Apotheon (http://www.alientrap.org/games/apotheon) – This was at PAX last year, and I believe I talked about it then. The art style is cool, but I don't know how I feel about gameplay. There doesn't seem to be much to it. The story MIGHT be interesting enough to hold my attention, or it might be really weak...I couldn't tell.
Delver's Drop (http://delversdrop.com/) - This was also at PAX last year, so go read that if you want more info. It's an overhead dungeon crawler. It seems like a lot of fun.
Hive Jump (http://hivejump.com/) - This was sharing a booth with Delver's Drop. It's a co-op platforming game involving using weaponry to take out incoming enemies. It's a small team that currently has a kick-starter going on to hire another programmer. Hopefully they get their funding, because I'd like to see what they could do, but right now their game is pretty lacking in the tech department. I got a good chance to talk to some of the developers, and they seem like great guys that all have an art background.
Wander (http://www.wanderthegame.com/) - Look, I hate to be mean, at least in this forum, but I'm having a hard time coming up with good things to say. I really like the concept, and the graphics are, for the most part, pretty good. But I don't think I understand the implementation. It will be a MMO without any kind of combat and is entirely exploration based. You don't seem to be able to build, or farm, or anything else, it's just wandering around. As a Tree. Yes, a tree...you move incredibly slowly. I had a dev guide me along where I was supposed to go to progress this, but I got tired of how slow it was. I managed to get to a part where I turned into a really slow bird before I gave up. If you're going to make a game that's exploration based, then you NEED to move fast. I should note, I couldn't hear any of the dialouge at all, so perhaps it's more interesting with the story (which is the major point in the game).
Dreadnought (https://www.greybox.com/dreadnought/en/) - This is the most unexpected game at PAX for me. I'd never heard of it before, but it's being made by the same people that made Spec Ops: The Line. This realization occurred to me after I had been sitting in line for over an hour, while I was talking to one of the devs. I'm told that the game will have a single player mode as well, and we should expect the same caliber of writing as in Spec Ops.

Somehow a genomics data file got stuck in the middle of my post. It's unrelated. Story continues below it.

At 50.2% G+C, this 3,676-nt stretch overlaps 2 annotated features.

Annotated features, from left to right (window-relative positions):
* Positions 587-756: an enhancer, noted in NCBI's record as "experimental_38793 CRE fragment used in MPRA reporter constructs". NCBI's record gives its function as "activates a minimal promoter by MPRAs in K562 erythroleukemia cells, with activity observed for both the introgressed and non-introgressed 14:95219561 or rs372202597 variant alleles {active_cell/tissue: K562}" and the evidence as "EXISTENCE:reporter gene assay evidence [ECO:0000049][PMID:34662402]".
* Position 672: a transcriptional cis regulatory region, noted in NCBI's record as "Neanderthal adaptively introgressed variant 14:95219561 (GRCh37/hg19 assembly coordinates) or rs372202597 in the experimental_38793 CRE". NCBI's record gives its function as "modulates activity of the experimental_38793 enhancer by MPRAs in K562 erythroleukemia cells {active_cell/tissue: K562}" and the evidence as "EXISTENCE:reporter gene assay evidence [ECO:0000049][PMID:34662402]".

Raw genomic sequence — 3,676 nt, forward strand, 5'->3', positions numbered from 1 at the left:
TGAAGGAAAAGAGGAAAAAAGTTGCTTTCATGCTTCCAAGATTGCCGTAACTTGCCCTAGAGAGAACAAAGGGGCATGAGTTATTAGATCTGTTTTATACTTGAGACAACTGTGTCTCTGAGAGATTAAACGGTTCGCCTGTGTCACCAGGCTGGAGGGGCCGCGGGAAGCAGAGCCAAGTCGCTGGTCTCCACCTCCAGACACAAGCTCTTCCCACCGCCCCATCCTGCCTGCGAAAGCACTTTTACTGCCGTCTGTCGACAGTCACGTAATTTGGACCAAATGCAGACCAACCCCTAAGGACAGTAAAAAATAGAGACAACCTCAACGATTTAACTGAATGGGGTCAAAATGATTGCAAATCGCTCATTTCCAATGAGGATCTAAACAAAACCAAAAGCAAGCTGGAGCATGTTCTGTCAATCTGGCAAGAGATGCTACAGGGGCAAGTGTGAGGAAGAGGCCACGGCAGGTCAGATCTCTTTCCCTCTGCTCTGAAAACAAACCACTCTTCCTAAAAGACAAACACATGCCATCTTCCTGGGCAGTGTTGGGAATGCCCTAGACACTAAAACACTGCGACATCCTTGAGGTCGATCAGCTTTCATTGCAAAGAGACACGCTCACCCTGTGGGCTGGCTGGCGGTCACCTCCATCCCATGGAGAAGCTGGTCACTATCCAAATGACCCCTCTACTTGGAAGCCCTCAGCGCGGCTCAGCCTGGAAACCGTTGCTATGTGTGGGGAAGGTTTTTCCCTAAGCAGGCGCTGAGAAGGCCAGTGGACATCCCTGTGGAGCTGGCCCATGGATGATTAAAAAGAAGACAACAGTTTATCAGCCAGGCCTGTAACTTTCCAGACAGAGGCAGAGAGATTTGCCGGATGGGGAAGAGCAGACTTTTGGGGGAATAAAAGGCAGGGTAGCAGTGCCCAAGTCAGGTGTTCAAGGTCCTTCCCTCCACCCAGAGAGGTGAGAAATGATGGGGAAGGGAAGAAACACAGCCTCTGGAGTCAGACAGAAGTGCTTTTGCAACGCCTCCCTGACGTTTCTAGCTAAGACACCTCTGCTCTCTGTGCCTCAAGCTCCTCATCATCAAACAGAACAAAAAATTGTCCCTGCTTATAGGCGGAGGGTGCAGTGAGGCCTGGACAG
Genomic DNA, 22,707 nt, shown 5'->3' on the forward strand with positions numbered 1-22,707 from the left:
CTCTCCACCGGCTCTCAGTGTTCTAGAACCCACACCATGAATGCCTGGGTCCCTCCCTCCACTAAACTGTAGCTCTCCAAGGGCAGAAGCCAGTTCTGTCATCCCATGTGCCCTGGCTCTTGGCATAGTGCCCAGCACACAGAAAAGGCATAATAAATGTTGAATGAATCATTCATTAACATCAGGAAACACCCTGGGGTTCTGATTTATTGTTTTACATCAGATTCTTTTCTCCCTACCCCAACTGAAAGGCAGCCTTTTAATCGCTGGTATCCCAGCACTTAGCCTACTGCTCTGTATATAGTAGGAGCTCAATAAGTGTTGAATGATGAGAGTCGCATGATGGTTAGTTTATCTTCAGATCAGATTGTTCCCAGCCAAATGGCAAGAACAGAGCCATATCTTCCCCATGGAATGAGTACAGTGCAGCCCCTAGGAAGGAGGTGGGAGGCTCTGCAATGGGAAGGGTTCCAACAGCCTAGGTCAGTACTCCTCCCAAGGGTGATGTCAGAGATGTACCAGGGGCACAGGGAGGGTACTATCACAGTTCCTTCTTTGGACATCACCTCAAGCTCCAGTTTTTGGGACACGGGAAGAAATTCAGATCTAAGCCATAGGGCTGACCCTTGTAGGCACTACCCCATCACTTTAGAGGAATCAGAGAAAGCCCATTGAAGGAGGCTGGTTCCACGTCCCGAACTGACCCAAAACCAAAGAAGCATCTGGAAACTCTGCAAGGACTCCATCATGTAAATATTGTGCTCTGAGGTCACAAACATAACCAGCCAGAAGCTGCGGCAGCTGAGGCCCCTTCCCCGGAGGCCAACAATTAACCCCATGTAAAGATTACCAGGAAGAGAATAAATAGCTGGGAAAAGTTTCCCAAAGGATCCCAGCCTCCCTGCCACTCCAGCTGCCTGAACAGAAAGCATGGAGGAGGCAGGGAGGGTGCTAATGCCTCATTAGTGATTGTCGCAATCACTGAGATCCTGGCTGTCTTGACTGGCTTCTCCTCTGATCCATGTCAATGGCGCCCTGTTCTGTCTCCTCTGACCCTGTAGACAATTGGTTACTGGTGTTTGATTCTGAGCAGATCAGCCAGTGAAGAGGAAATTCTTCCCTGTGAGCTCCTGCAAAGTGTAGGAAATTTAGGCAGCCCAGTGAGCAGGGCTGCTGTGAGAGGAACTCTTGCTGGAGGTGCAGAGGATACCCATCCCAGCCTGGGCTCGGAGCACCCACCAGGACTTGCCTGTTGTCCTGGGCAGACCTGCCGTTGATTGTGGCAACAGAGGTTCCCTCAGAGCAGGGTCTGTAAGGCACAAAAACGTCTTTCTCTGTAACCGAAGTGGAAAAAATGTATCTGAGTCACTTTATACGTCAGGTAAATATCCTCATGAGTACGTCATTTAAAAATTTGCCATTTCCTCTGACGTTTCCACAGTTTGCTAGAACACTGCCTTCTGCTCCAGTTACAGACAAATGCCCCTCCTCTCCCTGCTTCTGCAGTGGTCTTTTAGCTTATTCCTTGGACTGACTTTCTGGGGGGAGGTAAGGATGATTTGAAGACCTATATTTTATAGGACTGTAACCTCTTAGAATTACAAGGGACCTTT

As for the demo itself, it was a 5v5 deathmatch. You play as a space-ship, fighting it out with another team of them. You're allowed to choose which boat you want, and they are different classes with different abilities. All of them have weaponry, all of them move slowly, and all of them are heavily armored, though the extent of the three is defined by class. I chose a medic class, and went in between heavily armored ships and keeping within range of an artillery. We managed to win in a landslide victory despite much communication, playing against another set of 5. It was a lot of fun, and I can't wait to see the final version.
BEST IN SHOW
Evolve (http://evolvegame.com) – Anyone that knows me will not be surprised by this. Unless the game was awful, it was probably pre-ordained that this would be my favourite. I've logged so many hours into Left 4 Dead and it's sequel that it should be clear that another game with co-op style competitive play made by the same studio would be right up my alley. They also had the most impressive display. As you walk across the sky bridge, a giant screen shows off gameplay and trailers for the game. Once you enter the annex, you can see their giant Goliath statue, an impressive 20+ feet tall statue that scrapes the ceiling. They capitalized on location to draw attention to their game.
It's 4 hunters vs 1 monster. The monster starts out on the defensive, and must run from the hunters until it levels up and then can attack. Hunters are divided into 4 classes: Assault, Support, Medic, and Trapper. I managed to get in twice, and played the Support and Trapper classes. I had a harder time with Support, largely because play as “Bucket” involves tearing off your own head and sending it shooting around, while your body stays behind, and gets left behind by your teammates. I did better as a Trapper, but we still ended up losing. The game is not without bugs, which is probably why it was delayed, so I appreciate the fact more now. Honestly, I think once I get a chance to get some practice in and learn the different characters and even have a chance at the monster, I'll get a lot better, and will enjoy it even more.
But the best thing I can say about this? The developers were there, and HELPED the players play. This is the norm in the indie megabooth, but not with larger studios, so it was awesome. It wasn't Aliens Colonial Marines where they were separate and wouldn't let players be the monsters. All 5 positions were filled by PAX attendees, and they guided us through the stages of the game through a headset. I got a chance to talk to a few of the developers, but the one that spent the most time with me as I waited in line was the studio head. I waved him down and he came over and chatted with me about the game for a good half hour, even going so far as giving me his card when he found out I was a game designer. Again, this was normal for small, indie developers, but to get this treatment from a man in charge of a large team was pretty awesome.